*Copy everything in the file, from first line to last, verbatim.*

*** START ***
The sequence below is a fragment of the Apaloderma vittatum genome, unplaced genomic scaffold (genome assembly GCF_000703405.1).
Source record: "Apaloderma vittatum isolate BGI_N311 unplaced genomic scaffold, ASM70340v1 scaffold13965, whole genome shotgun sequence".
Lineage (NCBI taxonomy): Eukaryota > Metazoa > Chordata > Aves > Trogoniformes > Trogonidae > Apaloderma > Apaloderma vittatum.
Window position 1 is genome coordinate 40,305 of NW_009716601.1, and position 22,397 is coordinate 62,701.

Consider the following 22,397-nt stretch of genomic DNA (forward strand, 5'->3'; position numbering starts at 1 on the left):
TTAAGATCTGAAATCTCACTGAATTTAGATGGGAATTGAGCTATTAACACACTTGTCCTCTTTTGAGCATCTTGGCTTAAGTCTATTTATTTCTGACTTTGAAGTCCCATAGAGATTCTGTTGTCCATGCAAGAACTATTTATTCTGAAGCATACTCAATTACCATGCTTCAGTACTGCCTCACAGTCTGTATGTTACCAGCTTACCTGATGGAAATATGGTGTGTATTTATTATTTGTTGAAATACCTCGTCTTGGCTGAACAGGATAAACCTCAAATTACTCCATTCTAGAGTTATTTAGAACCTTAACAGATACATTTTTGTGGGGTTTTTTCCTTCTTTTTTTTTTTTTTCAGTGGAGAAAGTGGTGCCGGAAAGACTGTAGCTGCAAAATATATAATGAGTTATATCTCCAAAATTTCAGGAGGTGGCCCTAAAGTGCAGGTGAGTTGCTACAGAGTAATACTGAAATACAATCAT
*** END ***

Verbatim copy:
The sequence below is a fragment of the Apaloderma vittatum genome, unplaced genomic scaffold (genome assembly GCF_000703405.1).
Source record: "Apaloderma vittatum isolate BGI_N311 unplaced genomic scaffold, ASM70340v1 scaffold13965, whole genome shotgun sequence".
Lineage (NCBI taxonomy): Eukaryota > Metazoa > Chordata > Aves > Trogoniformes > Trogonidae > Apaloderma > Apaloderma vittatum.
Window position 1 is genome coordinate 40,305 of NW_009716601.1, and position 22,397 is coordinate 62,701.

Consider the following 22,397-nt stretch of genomic DNA (forward strand, 5'->3'; position numbering starts at 1 on the left):
TTAAGATCTGAAATCTCACTGAATTTAGATGGGAATTGAGCTATTAACACACTTGTCCTCTTTTGAGCATCTTGGCTTAAGTCTATTTATTTCTGACTTTGAAGTCCCATAGAGATTCTGTTGTCCATGCAAGAACTATTTATTCTGAAGCATACTCAATTACCATGCTTCAGTACTGCCTCACAGTCTGTATGTTACCAGCTTACCTGATGGAAATATGGTGTGTATTTATTATTTGTTGAAATACCTCGTCTTGGCTGAACAGGATAAACCTCAAATTACTCCATTCTAGAGTTATTTAGAACCTTAACAGATACATTTTTGTGGGGTTTTTTCCTTCTTTTTTTTTTTTTTCAGTGGAGAAAGTGGTGCCGGAAAGACTGTAGCTGCAAAATATATAATGAGTTATATCTCCAAAATTTCAGGAGGTGGCCCTAAAGTGCAGGTGAGTTGCTACAGAGTAATACTGAAATACAATCAT